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Counselling service records 57pc jump in calls about sexualised behaviour of children

CARI’s annual report for 2011 also showed change in callers’ primary concern from intra- to extra-familial abuse.

Image: Kirsty Wigglesworth/PA Archive/Press Association Images

THE FAMILY SUPPORT and counselling service CARI has said it has recorded a significant jump in the number of parents contacting it over a young child’s sexualised behaviour.

The organisation’s annual report for 2011 shows a 57 per cent increase in calls citing sexualised behaviour in children aged 12 and under as their primary concern.

CARI also noticed a significant shift in the leading primary concern among callers from intra-familial abuse to extra-familial abuse (ie alleged abuse by a person who is not a member of the child’s family but is acquainted with the child some other way, such as through school or sports clubs).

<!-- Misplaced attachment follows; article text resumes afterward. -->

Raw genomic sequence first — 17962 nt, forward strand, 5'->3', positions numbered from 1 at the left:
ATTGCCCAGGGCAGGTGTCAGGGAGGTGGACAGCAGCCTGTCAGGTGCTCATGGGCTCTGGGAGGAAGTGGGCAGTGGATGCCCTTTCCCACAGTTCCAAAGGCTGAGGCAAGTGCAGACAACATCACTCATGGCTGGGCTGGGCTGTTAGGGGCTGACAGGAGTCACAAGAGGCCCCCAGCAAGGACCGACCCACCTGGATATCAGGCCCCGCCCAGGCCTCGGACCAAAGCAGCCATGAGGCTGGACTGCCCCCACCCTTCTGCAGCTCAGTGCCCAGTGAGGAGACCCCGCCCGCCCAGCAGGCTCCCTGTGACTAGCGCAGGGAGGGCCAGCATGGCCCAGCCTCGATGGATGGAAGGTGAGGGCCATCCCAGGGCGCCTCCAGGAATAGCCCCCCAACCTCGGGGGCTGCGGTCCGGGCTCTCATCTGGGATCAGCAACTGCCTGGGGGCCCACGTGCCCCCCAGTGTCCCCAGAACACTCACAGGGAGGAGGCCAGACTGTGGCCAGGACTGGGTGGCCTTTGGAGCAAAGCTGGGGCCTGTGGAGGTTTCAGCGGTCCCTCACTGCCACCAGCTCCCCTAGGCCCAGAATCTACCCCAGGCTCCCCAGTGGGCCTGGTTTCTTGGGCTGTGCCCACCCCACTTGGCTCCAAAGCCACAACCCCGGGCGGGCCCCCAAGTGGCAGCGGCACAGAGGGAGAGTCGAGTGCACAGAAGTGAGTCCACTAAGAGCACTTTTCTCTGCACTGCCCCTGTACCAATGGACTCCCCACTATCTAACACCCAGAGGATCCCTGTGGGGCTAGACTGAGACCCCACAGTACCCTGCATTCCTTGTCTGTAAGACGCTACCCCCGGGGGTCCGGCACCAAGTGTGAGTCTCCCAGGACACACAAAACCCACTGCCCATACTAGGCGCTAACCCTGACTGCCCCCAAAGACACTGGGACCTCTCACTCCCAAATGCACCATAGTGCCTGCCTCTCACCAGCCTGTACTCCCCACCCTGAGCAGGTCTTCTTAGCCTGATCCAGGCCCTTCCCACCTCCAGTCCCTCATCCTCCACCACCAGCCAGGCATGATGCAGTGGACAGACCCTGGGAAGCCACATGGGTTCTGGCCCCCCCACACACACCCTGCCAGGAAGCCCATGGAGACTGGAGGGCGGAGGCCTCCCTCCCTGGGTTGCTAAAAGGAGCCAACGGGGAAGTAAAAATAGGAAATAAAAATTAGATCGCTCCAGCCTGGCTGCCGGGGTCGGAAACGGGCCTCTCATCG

Last year, CARI received 398 calls concerning intra-familial abuse (down 6 per cent on 2010) and 342 about extra-familial abuse (up 42 per cent).

CARI’s report also says that it provided 57 per cent more pre-trial and trial accompaniments for children and teenagers who were giving evidence in court last year than in 2010; 12 minors who gave evidence to the courts and their families were assisted by CARI last year.

The annual report says that CARI provided more than 2,650 hours of therapy for children and their families last year – up 13 per cent on 2010.

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